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Securities Companies and Capital Markets

Securities underwriters, brokers, dealers, and investment managers, as well as mutual funds. They are obliged to follow AML/CFT regulations in their operations.

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Non-Bank Financial Institutions

Including money remitters, finance companies, credit unions, pawnshops, and leasing companies. Similar to banks, they are also obligated to comply with AML/CFT regulations.

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Larger Financial Institutions

Are more closely regulated due to the higher risks associated with their size and the volume of transactions they handle. This includes larger banks, insurance companies, and other financial services providers.

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Penalties for non-compliance with AML/CTF laws?

The penalties for non-compliance with Anti-Money Laundering and Counter-Terrorism Financing (AML/CTF) laws in Thailand are quite varied and depend on the severity of the offense and the status of the offender. Penalties can include:

  1. A person who enters into a conspiracy to commit money laundering may face half the penalty provided for the offense under Section 9 of the Money Laundering Control Act, B.E. 2542 (1999).

  2. Certain officials, such as members of the House of Representatives, senators, local administrators, government officials, and others, who commit an offense may be liable to twice the penalty provided for the offense under Section 10 of the same Act.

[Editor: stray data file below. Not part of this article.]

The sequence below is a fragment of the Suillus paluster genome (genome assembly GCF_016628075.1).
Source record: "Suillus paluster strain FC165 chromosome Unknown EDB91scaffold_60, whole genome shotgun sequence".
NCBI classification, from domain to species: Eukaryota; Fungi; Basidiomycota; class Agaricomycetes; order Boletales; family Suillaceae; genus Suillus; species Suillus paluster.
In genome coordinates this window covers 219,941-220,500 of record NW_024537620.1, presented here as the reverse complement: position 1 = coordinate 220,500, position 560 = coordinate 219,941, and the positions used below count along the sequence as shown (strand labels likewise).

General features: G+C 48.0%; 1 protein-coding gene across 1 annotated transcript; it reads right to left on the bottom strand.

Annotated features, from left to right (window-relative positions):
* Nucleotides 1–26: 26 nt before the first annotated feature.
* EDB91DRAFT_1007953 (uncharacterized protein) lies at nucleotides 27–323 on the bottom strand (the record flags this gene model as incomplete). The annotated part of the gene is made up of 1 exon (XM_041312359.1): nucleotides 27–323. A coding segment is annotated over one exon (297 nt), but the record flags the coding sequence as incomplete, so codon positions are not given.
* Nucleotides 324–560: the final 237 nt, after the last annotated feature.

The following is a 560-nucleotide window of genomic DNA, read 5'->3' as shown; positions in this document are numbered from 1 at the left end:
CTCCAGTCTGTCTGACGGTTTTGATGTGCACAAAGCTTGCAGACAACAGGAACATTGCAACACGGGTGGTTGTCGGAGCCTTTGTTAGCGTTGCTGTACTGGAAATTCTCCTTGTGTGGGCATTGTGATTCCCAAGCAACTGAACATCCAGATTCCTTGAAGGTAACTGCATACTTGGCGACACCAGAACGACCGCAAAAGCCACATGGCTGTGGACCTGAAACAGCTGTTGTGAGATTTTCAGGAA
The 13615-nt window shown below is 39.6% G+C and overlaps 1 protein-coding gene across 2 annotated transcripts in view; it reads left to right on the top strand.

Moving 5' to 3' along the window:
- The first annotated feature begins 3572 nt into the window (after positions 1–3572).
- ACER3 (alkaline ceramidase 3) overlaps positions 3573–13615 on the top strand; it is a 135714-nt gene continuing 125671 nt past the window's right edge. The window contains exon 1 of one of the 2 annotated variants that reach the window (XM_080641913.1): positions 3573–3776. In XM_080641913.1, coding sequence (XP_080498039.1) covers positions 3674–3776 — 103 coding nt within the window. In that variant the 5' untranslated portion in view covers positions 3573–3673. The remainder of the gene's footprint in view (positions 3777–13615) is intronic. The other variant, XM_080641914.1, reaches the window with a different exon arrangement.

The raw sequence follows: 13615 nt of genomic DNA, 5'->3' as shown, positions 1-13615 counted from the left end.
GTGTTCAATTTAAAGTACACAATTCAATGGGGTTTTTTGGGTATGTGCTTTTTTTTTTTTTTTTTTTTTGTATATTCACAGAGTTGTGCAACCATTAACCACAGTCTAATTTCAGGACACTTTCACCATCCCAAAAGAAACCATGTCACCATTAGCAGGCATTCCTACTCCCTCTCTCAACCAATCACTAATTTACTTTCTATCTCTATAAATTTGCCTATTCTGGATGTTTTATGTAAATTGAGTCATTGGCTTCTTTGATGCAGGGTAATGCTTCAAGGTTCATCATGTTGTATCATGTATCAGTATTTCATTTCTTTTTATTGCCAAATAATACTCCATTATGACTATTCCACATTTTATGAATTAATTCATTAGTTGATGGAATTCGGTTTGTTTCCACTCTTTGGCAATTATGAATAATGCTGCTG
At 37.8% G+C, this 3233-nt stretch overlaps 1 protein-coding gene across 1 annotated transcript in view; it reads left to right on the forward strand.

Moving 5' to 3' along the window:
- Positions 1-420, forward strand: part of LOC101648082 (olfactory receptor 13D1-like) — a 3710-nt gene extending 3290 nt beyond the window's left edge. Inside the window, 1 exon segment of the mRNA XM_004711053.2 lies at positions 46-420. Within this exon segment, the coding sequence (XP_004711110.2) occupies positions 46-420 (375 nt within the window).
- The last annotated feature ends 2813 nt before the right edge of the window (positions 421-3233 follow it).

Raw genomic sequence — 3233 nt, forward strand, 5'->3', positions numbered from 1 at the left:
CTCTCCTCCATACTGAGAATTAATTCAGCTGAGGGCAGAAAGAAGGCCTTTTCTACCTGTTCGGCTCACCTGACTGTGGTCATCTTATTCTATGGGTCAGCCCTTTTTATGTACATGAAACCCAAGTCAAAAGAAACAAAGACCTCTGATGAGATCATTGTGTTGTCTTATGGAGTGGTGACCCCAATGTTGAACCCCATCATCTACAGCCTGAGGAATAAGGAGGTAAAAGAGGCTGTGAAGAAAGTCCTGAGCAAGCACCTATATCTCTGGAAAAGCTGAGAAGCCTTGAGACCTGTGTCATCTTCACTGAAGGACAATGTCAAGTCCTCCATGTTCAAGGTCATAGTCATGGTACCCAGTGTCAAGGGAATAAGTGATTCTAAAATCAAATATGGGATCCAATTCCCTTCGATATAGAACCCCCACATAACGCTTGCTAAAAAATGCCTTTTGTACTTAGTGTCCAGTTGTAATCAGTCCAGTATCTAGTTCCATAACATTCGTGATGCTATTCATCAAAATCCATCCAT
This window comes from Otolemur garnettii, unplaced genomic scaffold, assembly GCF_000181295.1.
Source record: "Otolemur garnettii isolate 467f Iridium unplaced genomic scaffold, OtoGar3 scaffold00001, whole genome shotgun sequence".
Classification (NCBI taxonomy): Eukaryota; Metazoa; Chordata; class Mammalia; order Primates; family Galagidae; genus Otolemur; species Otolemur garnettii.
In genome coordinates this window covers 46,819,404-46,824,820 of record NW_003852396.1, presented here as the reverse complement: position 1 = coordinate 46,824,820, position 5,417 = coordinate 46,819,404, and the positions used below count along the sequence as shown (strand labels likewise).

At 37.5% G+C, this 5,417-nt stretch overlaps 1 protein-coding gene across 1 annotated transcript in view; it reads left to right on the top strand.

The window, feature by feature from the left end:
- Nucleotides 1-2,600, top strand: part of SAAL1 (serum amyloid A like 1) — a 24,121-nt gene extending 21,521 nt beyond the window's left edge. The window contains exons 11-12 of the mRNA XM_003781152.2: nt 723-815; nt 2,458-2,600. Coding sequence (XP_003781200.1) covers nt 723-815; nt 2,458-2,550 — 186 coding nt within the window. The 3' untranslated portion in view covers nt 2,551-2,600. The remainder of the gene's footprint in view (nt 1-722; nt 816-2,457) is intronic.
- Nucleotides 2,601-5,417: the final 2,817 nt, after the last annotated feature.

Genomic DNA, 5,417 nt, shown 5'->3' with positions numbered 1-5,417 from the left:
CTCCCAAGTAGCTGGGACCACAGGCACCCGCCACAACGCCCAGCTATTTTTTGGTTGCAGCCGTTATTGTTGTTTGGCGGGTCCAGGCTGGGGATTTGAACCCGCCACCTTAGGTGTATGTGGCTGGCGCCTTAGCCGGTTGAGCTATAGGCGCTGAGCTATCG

3. A person who fails to keep records or report a suspicious transaction may be subject to up to two years imprisonment or a fine up to 200,000 baht, or both, under Section 24 of the CTFP Act_1.
  4. A person who commits an offense of terrorism financing or financing the proliferation of weapons of mass destruction may face imprisonment of two to ten years or a fine up to 200,000 baht, or both.
  5. Legal entities that violate the regulations may be subject to a fine ranging from 500,000 baht to 2,000,000 baht.

It's also noted that a court has the power to inflict a punishment of no punishment or lesser punishment than that provided by law if the offender reveals the truth about the conspiracy to the competent official before committing the offense under certain circumstances.


Largest fines for non-compliance with AML/CTF laws?

The largest fine for non-compliance with AML/CTF laws in Thailand as of the writing is:

Central Criminal Court for Corruption and Misconduct Cases, Thailand

  • The Central Criminal Court sentenced former top executive of the Krisda Mahanakorn real estate company, along with five other individuals, to 20 years in prison in 2022, after finding them guilty of money laundering connected to the 9.9-billion-baht loan from the state-owned Krungthai Bank.
  • The case dates back to 2003, when the Krungthai Bank granted a loan to subsidiaries of Krisda Mahanakorn for refinancing and land acquisition for real estate development. However, the funds were used for share trading on the stock market and were laundered to conceal their source.
  • Other penalties included: The court initially sentenced each of the six defendants to prison terms, ranging from 118 years to 860 years. Nevertheless, since the law states that a combined prison term cannot exceed 20 years, their terms were commuted to the legal maximum. The court also ordered all of them to compensate Krungthai Bank to the tune of about 8.8 billion baht within 30 days.
  • In 2015, related to the same scandal, former executive board chairman of the bank, the former bank president, and over a dozen defendants were sentenced to prison terms by the Supreme Court’s Criminal Division for Political Office Holders. A former prime minister was also charged but was found not guilty by the same court in 2019.